New manufacturing research at Leeds
The University of Leeds has appointed two academics to lead a new area of research around novel manufacturing processes.
Professor Russell Harris and Dr Robert Kay will lead research activity in Future Manufacturing Processes that will complement and further the University’s ambitions relating to High Value Engineering and Health.
Their strategy to deliver these novel manufacturing processes is based on hybrid and multi-systems fabrication. This comprises of digitally driven template-less manufacturing processes which incorporate emerging fields of science and technology.
Professor Harris said: “In essence, we seek to drive new innovations in products and applications by investigating new ways to create them. At its heart, our research resides in exploring innovative methods and bespoke instruments to provide this.”
Application areas of their current manufacturing process research work includes prosthetics, rehabilitation, sensory devices and robotics. All of their projects are based on the realisation of new capability, devices, and applications that add value to society and the economy.
The team is particularly recognised for its number and range of collaborations, both cross-discipline and across different institutions. They have collaborations across sixteen different UK Universities, including several Schools at the University of Leeds, and multiple clinical and industrial organisations.
Professor Harris continued: “We are delighted to join the University of Leeds where we see many opportunities to further our interdisciplinary research in conjunction with colleagues across campus.
“We have been greatly impressed by Leeds’ embedded ethos of delivering the highest quality research alongside outstanding teaching; where I believe we share common values and ambitions.
“We feel that we will significantly benefit from Leeds environment of great people and great support, and likewise be able to make a significant contribution to the continued growth of the institution. In addition to this, we also expect our new positions to further strengthen and support our research partnerships with other UK academia and industry.”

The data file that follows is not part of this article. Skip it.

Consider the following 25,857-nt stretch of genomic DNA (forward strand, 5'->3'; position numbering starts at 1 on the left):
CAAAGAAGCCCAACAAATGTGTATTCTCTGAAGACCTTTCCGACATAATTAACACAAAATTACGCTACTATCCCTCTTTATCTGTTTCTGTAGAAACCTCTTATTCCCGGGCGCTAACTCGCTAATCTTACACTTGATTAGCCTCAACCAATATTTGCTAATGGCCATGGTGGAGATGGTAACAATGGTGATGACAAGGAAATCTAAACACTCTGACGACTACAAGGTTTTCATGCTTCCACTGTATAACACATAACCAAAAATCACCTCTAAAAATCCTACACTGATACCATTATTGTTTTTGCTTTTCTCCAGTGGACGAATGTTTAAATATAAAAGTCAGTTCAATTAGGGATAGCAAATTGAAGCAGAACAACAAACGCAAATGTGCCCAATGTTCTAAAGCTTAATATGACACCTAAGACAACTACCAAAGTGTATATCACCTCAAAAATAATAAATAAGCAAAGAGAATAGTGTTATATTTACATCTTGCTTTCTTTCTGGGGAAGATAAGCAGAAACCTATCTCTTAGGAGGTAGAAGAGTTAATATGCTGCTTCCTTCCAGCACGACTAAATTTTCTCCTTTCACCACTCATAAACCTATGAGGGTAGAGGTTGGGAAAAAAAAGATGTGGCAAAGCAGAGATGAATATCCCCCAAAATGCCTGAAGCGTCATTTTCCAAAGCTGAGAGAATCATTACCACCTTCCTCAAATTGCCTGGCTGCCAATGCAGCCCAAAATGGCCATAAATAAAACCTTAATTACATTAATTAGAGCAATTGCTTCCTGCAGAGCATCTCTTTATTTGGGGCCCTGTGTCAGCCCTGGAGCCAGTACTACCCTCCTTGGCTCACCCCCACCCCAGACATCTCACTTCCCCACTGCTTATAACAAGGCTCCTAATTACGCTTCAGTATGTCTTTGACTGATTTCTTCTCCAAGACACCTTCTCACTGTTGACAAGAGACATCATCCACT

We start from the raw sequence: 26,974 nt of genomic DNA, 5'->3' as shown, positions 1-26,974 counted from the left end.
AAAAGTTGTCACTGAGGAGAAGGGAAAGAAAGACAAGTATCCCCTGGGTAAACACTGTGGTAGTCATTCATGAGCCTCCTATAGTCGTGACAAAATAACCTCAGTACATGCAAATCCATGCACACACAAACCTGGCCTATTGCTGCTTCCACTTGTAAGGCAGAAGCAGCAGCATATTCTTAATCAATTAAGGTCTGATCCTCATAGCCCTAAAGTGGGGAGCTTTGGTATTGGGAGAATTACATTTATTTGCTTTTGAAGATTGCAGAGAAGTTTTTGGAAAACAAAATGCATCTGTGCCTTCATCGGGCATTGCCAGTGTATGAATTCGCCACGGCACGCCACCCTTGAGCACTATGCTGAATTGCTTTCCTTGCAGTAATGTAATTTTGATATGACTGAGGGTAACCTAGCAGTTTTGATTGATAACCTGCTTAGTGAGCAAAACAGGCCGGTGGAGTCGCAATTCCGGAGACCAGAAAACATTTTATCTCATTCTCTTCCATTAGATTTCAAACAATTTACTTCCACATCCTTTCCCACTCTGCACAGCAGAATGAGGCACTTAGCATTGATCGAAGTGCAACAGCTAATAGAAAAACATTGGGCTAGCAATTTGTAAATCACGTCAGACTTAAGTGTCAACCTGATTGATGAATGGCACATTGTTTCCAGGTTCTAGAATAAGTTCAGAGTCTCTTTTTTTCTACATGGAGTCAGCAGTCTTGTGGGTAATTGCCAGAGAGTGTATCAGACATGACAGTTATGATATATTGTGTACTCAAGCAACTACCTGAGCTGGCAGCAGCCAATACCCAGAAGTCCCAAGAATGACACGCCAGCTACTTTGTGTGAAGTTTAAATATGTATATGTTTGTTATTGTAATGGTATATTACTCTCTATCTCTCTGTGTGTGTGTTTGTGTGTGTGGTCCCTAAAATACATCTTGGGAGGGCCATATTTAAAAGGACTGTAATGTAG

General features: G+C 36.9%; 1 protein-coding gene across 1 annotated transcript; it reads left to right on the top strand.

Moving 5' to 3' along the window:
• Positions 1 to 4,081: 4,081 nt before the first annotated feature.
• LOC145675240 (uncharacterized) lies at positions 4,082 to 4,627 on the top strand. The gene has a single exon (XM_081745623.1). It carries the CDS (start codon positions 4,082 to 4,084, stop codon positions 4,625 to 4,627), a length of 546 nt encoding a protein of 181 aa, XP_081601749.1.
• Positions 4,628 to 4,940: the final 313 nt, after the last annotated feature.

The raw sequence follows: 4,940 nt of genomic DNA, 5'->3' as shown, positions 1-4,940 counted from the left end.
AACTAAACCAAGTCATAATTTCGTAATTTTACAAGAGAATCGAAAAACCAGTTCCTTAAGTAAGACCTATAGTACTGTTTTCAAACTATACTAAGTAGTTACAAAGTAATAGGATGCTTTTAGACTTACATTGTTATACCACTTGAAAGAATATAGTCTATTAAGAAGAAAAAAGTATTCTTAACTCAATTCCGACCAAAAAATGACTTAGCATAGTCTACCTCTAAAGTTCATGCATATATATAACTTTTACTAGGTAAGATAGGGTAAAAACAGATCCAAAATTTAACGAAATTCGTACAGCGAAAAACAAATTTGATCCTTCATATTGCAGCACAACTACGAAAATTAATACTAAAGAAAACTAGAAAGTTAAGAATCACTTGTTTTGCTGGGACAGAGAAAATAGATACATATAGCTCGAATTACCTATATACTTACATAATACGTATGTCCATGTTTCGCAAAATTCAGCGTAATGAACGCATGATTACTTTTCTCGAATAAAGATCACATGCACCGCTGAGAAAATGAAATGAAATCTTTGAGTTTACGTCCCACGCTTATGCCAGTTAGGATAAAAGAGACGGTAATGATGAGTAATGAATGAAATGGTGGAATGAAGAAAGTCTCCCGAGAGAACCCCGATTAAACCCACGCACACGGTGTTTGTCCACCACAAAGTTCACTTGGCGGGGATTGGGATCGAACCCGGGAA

The research team and their laboratory facilities will be situated in the newly refurbished area of the Engineering building.
Professor Harris has specialised in the field of advanced manufacturing research for 19 years, primarily in academia, but also with significant links to industry. His research portfolio has particularly focused on high value manufacturing and healthcare applications, and is characterised by its collaborative interdisciplinary nature and clinical links.
He has presented and published over 100 research papers, including such prestigious publications as Proceedings of the Royal Society, The Lancet, Procedia CIRP, and the American Society of Mechanical Engineers. He has received grant awards as principal investigator from the EPSRC, EC Framework Programme, and Department of Health, with funding totalling in excess of £10 million.
He has also been co-investigator on three major National Centre awards totalling £28 million. Professor Harris is the recipient of three annual prizes from the Institution of Mechanical Engineers.
These have been awarded for three different areas of his manufacturing research which spans different processes and materials; The Institution of Mechanical Engineers Donald Julius Groen Prize for research in Structural Technology and Materials (2003), The Institution of Mechanical Engineers Professional Engineering Publishing Award for research in Engineering in Medicine (2007), The Institution of Mechanical Engineers SAGE Award for research in Materials: Design and Applications (2011).
The value of his manufacturing research has been recognised in the award of the 2013 Queen’s Anniversary Prize for High Value Manufacturing. He was first appointed to his Chair position at Loughborough University in early 2012.
Dr Kay has over 15 years’ experience in advanced manufacturing research both in academia and industry.
His research interests primarily focus around processes for the manufacture of more functional devices with his research increasingly driven by high value devices with a particular emphasis on sensor systems, medicine and healthcare.
All of his funded research has industrial support, is interdisciplinary and collaborative both internally and externally. To date, he has secured six successful EPSRC grant applications totalling £2.33M, drafted and been awarded two international patents, delivered three invited international keynotes, published one invited book chapter, two invited industry trade publications, and published 50 publications in refereed journal papers and international conferences.
He is also a founding member of the EPSRC Early Career Manufacturing Research Forum, a consortium of academic researchers who have targeted opportunities to participate in EPSRC strategic advisory activities.